Chargeable event gains on bonds

As the Scottish income tax does not apply to savings income, the Scottish tax rates and bands will not apply when calculating chargeable gains from investment bonds. Instead the UK tax rates and bands are used.


Tina pays Scottish income tax on her annual pension income of £40,000. This is calculated as:

Gross earned income £40,000

Scottish income tax
£11,850 @ 0% £0
£2,000 @ 19% £380
£10,150 @ 20% £2,030
£16,000 @ 21% £3,360

= Net income £34230

In September 2018, if Tina realised a chargeable gain on a UK investment bond of £24,000 she had held for 4 complete years, she would need to use the UK basic rate threshold of £46,350 to calculate the tax on her chargeable gain as follows:

  • Tina’s total income increases to £40,000 + £24,000 = £64,000.
  • Her total income exceeds the UK basic rate band; therefore her personal savings allowance would be £500.
  • The bond is through a UK provider and therefore carries a basic rate tax credit.
  • As the gain has taken her into a higher tax band, she would be able to use top slicing relief to reduce the tax on the gain.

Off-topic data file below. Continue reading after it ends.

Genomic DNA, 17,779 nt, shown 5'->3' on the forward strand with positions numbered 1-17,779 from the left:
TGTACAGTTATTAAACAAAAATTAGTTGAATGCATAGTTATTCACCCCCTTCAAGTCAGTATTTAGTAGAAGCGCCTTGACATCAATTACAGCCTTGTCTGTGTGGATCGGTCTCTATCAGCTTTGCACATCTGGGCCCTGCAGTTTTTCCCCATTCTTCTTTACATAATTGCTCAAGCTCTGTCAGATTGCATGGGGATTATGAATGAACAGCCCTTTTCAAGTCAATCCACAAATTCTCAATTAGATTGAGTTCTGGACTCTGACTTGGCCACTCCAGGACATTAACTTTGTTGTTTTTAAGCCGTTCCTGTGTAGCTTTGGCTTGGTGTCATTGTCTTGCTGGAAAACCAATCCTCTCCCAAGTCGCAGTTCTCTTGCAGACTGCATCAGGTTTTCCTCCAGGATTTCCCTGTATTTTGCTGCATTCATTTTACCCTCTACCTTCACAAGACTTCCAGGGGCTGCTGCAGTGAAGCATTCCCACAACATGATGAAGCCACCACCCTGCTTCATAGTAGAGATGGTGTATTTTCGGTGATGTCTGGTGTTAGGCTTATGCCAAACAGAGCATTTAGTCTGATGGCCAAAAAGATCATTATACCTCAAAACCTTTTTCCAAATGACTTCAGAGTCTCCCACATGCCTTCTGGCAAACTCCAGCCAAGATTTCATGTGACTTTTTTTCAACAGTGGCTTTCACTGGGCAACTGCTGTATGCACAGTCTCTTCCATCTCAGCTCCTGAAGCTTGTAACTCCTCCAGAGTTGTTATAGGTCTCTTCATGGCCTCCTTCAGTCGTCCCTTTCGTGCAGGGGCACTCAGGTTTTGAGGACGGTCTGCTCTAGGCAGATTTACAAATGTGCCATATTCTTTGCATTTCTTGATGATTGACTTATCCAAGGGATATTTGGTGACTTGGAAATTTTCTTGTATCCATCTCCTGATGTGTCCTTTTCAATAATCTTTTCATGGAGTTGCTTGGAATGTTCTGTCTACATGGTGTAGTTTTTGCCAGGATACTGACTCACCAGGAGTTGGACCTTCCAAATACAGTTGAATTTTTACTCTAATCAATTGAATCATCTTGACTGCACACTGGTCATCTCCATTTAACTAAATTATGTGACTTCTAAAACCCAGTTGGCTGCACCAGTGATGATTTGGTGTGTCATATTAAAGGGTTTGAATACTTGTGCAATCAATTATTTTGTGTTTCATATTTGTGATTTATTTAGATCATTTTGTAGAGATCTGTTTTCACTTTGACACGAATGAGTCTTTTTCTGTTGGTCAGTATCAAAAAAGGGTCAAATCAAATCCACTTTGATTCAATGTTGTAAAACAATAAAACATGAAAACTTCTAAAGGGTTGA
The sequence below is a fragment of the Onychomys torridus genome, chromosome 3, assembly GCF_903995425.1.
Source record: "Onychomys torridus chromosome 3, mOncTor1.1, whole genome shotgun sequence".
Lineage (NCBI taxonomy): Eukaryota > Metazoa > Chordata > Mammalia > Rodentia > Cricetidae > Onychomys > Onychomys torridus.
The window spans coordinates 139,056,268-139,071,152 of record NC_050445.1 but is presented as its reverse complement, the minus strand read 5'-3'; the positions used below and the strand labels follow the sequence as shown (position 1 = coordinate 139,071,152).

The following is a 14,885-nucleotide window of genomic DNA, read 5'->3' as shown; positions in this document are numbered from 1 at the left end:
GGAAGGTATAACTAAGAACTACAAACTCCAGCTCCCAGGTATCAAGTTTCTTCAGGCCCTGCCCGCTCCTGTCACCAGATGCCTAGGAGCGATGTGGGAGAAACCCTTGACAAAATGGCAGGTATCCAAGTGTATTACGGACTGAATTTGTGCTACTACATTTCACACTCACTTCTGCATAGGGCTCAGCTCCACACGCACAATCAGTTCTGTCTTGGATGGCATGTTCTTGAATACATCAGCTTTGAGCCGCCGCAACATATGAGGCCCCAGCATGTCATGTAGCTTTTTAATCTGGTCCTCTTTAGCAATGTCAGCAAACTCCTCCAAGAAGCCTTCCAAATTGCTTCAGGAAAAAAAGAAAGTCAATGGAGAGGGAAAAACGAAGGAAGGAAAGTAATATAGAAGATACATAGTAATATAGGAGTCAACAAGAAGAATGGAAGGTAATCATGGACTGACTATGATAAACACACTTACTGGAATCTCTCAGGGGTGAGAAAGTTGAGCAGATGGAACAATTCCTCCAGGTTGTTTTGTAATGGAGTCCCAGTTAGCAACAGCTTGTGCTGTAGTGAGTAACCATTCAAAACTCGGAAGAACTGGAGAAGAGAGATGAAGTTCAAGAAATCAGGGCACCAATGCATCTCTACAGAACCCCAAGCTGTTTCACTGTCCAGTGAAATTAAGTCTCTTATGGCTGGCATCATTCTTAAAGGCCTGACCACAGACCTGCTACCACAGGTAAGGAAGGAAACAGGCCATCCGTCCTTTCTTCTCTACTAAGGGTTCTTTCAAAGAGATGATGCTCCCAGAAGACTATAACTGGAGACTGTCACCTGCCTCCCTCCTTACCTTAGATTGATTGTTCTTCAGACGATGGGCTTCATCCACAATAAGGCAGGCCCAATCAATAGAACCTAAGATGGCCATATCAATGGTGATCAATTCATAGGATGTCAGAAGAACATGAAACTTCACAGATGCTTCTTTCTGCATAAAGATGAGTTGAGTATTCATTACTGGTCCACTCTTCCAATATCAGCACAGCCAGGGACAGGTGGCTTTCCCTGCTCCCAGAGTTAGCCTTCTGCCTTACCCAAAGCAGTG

Top sliced gain = £6,000 (£24,000/4 complete policy years)

Top slicing keeps Tina within the basic rate tax band and therefore there is no additional tax to pay.


Scottish taxpayers suffer the same tax as the rest of the UK on dividends and savings interest, capital gains tax, chargeable gains on life policies and inheritance tax. However the introduction of Scottish income tax added a layer of complication: a Scottish taxpayer who has both earned income, and taxable savings income may have to consider both the UK and Scottish rates and thresholds, in order to calculate their total income tax liability.

Added to this is the introduction of Welsh income tax due in April 2019. Therefore it is as important as ever to be aware of how these different tax regimes can impact the income received from various sources and the consequences these additional complications have for financial advisers.